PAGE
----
deeply interested in matters historical pertaining to
the church. His researches have succeeded iu bring-
ing to light one interesting document which illustrates
the truth of the old adage we used to see in our copy-
books, " Times change and men change with them."
It is a subscription-paper, with a long list of names,
the " suras set against" which are for the purpose of
purchasing lottery tickets, the proceeds of which, if
fortunate, are to go towards the support of the Gos-
pel in St. Andrew's parish. Under Dr. Brooks St.
Andrew's is flourishing, and is slowly but steadily
gaining in numbers and strength.

The Baptist Society. — The Baptist is the only
society in town still worshiping in its original church
edifice. Ou Main Street, facing Walnut Street, stands
this building. It was raised and a vestry placed under
it in 185!), but has undergone no other substantial
changes since it was built, in 1812. This is the First
Baptist Church in Hanover. It is an offshoot of the
Baptist society in Marshfield, aud is now prosperous.
The date of its establishment as a separate organiza-
tion is 1S06 (February 11th). Its first pastor was
Rev. Barnabas Perkins. The list of its pastors is as
follows after Mr. Perkins: William Curtis, 1807-0;
John Butler, 1S10-24. From 1S24 to 1833 the
church had no settled minister for much of the time.
Darius Dunbar, 1S33-35 ; Robert B. Dickie, 1834-
36 ; Horace Seaver, 1836-38 ; Nathan Stetson, 1S39-
40; Thomas Conant, 1840-42; Nathan Chapman,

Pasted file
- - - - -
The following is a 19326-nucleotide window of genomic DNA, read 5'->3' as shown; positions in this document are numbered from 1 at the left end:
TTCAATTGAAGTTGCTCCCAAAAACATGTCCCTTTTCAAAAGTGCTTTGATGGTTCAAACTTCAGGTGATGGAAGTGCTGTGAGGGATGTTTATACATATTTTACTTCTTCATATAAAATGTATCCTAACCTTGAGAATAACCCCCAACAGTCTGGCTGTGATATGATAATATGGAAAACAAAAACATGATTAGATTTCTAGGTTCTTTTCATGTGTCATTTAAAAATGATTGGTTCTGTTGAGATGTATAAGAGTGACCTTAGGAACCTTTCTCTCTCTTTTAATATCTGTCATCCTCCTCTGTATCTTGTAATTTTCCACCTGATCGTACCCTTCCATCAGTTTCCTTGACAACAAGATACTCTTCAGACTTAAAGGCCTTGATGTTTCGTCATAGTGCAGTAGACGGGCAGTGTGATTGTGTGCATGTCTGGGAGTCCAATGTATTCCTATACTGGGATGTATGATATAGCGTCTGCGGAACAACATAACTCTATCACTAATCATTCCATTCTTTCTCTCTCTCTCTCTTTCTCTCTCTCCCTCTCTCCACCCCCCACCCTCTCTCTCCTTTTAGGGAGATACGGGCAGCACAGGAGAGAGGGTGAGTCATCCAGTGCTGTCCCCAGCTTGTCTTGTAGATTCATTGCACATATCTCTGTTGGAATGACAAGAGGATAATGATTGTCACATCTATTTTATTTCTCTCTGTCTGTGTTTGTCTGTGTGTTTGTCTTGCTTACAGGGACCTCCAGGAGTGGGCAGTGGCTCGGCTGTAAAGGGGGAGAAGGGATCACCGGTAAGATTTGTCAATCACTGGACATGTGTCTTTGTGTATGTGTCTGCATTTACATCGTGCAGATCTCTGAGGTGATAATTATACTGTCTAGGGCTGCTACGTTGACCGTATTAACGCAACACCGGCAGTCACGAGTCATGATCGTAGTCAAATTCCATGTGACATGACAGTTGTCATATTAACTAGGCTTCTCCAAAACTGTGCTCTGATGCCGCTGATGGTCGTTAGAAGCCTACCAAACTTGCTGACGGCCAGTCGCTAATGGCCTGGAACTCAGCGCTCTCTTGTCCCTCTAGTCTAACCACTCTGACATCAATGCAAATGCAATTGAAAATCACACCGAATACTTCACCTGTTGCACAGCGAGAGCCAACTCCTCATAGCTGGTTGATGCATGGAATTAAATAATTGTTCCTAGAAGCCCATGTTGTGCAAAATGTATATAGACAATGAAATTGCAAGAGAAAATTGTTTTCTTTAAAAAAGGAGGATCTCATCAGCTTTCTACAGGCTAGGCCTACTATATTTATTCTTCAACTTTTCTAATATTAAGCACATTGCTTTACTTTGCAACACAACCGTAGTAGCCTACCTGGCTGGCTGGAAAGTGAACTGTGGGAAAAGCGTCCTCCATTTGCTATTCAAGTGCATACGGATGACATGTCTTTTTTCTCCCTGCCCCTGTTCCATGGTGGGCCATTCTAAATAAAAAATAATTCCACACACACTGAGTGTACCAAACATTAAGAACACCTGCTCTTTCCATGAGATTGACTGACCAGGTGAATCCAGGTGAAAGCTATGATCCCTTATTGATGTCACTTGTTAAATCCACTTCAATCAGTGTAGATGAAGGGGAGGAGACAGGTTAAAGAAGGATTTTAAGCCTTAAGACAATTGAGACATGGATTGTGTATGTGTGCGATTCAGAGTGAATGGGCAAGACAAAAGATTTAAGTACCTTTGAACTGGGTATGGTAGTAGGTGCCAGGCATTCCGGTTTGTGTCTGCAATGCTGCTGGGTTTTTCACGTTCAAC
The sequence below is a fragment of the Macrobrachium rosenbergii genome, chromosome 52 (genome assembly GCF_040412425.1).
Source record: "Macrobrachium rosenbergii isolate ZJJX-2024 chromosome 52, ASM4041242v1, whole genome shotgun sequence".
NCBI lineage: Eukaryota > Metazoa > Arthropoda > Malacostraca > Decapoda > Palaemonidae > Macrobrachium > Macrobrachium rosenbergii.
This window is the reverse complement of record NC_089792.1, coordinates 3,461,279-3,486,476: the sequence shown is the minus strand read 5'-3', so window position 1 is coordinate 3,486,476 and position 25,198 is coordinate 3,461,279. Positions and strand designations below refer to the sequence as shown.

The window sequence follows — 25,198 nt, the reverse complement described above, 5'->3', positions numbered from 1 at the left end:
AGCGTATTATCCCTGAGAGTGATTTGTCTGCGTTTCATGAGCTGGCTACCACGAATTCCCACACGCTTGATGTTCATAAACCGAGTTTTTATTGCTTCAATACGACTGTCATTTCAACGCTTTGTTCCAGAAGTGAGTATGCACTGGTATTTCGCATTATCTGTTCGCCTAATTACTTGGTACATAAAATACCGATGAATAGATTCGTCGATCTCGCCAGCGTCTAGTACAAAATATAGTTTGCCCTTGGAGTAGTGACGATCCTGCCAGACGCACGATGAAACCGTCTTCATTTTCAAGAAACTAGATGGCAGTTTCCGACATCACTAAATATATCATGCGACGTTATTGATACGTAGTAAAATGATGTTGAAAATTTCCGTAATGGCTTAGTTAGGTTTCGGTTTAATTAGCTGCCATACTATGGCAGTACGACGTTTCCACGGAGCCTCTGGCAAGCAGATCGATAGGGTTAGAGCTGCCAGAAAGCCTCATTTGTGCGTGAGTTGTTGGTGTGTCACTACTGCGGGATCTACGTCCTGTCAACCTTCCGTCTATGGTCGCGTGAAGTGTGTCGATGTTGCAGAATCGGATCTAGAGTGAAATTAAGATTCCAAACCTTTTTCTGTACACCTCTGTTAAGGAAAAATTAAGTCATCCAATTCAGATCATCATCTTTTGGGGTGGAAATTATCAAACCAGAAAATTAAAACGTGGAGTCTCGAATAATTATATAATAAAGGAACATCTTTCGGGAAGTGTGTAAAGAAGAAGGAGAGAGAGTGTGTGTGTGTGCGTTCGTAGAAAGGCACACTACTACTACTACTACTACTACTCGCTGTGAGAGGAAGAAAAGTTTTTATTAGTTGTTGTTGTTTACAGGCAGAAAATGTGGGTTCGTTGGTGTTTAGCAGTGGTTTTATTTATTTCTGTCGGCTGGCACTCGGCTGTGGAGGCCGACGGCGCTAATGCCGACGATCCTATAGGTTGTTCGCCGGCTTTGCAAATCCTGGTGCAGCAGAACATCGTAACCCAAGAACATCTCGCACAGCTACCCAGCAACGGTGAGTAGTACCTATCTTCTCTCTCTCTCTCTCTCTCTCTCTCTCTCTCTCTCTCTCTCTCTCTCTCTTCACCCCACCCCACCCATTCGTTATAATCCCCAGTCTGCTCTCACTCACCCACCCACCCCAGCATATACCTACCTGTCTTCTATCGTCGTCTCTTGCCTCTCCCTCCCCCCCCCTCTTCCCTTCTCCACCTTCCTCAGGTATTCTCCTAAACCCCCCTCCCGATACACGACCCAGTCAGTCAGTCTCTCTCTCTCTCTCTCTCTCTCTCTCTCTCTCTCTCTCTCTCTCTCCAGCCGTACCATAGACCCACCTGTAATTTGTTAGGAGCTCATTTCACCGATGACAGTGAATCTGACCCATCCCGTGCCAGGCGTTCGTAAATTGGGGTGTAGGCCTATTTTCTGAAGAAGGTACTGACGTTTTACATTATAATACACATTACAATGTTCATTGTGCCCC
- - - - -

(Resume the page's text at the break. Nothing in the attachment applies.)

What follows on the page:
1S45-40; B. N. Harris, 1846-49; William N.
Slason, 1849-53; Caleb Benson, 1853-54; Thomas
Conant, 1854-56' ; J. M. Mace, 1856-57 ; Jacob
Tuck, 1857-61 ; W. H. Stewart, 1801-63 (entered
the United States service as chaplain) ; Andrew
Read, 1S63-S2; C. D. Swett, 1882-S4.

Iu the minutes of the Old Colony Association of
1S59, it is recorded of this church that it "has re-
modeled its house of worship by building underneath
it a vestry and other commodious rooms, and has
otherwise improved the whole structure." In 1867 a
pipe organ was placed in the church. The spire was
raised to the improvement of the building's architec-
tural appearance.

Rev. Andrew Read's pastorate of nearly tweuty
years demands more than a passing notice, if for no

other reason than its long continuance in the midst of
so mauy of short duration. During his residence
here ho identified himself with the interests of the
town in many ways, among others .serving fur many
years on the school committee. One of his children
(Grace) was for several years a faithful and eflicieut
teacher in her own district, aud was a girl of much in-
tellectual ambition and activity.

Universalist Society. — The church of the Uni-
versalist society is situated about two rods northerly
of the northerly line of the town in Assinippi village.
While this edifice is outside of the town limits, so
mauy of the society reside iu Hanover that it is
thought best to insert some history of this church

Its present, is its second church building upon this
spot. It has been built a little more than half a cen-
tury. During that time its interior has beeu remod-
eled. The pulpit was lowered, and a more modern
one substituted. Its singers' seats also were lowered,
and a fine organ added. Its pews were newly painted,
and the entire interior handsomely frescoed. It stands
upon an eminence, back some distauce from Wash-
ington Street. Here stood also the old church. It
had no steeple, and no plastering. Its interior was
not warmed by a stove for mauy years. A gallery
surrounded three sides of it, and its pulpit was large
and lofty. The seats in the gallery were mere benches,
while pews filled the floor. The roof pitched cast and
west. The front porch extended from the ground to
the roof. Midway on each side of the building was a
doorway. Here were often heard the voices of the
old apostles of Universalism, Hosea Ballon and John

This society, one of the first of this denomination
to be established in the county, did not enter upon its
existence without a struggle. Its first petition to be
set off as a separate parish came from the inhabitants